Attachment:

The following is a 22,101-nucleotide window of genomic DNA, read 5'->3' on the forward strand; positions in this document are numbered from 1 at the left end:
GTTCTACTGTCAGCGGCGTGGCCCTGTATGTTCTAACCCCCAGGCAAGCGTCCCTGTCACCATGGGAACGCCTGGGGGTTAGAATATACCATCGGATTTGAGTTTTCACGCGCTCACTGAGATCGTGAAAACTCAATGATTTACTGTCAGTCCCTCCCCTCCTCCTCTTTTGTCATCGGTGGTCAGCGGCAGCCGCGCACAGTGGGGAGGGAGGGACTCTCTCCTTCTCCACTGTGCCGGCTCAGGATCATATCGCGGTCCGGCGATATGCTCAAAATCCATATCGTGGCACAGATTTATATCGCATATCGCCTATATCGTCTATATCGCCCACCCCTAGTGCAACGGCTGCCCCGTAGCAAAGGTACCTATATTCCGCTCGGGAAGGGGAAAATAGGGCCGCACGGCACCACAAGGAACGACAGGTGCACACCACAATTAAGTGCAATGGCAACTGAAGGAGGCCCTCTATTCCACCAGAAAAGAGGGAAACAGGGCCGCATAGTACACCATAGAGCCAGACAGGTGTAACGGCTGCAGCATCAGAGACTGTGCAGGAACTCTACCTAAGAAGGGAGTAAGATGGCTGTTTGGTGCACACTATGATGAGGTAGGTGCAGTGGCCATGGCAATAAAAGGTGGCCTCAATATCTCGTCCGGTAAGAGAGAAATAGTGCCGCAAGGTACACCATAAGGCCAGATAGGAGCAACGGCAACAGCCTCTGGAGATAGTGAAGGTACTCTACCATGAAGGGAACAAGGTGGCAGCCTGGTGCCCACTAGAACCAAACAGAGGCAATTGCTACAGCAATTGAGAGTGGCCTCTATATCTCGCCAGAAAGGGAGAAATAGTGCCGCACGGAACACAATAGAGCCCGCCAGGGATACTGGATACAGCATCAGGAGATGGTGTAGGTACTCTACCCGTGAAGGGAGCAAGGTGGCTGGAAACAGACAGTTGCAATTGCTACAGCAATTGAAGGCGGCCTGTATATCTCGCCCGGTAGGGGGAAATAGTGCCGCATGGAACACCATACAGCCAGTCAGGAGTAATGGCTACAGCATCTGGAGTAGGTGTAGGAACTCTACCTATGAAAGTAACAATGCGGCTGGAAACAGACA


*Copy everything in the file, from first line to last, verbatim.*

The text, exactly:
The following is a 22,101-nucleotide window of genomic DNA, read 5'->3' on the forward strand; positions in this document are numbered from 1 at the left end:
GTTCTACTGTCAGCGGCGTGGCCCTGTATGTTCTAACCCCCAGGCAAGCGTCCCTGTCACCATGGGAACGCCTGGGGGTTAGAATATACCATCGGATTTGAGTTTTCACGCGCTCACTGAGATCGTGAAAACTCAATGATTTACTGTCAGTCCCTCCCCTCCTCCTCTTTTGTCATCGGTGGTCAGCGGCAGCCGCGCACAGTGGGGAGGGAGGGACTCTCTCCTTCTCCACTGTGCCGGCTCAGGATCATATCGCGGTCCGGCGATATGCTCAAAATCCATATCGTGGCACAGATTTATATCGCATATCGCCTATATCGTCTATATCGCCCACCCCTAGTGCAACGGCTGCCCCGTAGCAAAGGTACCTATATTCCGCTCGGGAAGGGGAAAATAGGGCCGCACGGCACCACAAGGAACGACAGGTGCACACCACAATTAAGTGCAATGGCAACTGAAGGAGGCCCTCTATTCCACCAGAAAAGAGGGAAACAGGGCCGCATAGTACACCATAGAGCCAGACAGGTGTAACGGCTGCAGCATCAGAGACTGTGCAGGAACTCTACCTAAGAAGGGAGTAAGATGGCTGTTTGGTGCACACTATGATGAGGTAGGTGCAGTGGCCATGGCAATAAAAGGTGGCCTCAATATCTCGTCCGGTAAGAGAGAAATAGTGCCGCAAGGTACACCATAAGGCCAGATAGGAGCAACGGCAACAGCCTCTGGAGATAGTGAAGGTACTCTACCATGAAGGGAACAAGGTGGCAGCCTGGTGCCCACTAGAACCAAACAGAGGCAATTGCTACAGCAATTGAGAGTGGCCTCTATATCTCGCCAGAAAGGGAGAAATAGTGCCGCACGGAACACAATAGAGCCCGCCAGGGATACTGGATACAGCATCAGGAGATGGTGTAGGTACTCTACCCGTGAAGGGAGCAAGGTGGCTGGAAACAGACAGTTGCAATTGCTACAGCAATTGAAGGCGGCCTGTATATCTCGCCCGGTAGGGGGAAATAGTGCCGCATGGAACACCATACAGCCAGTCAGGAGTAATGGCTACAGCATCTGGAGTAGGTGTAGGAACTCTACCTATGAAAGTAACAATGCGGCTGGAAACAGACA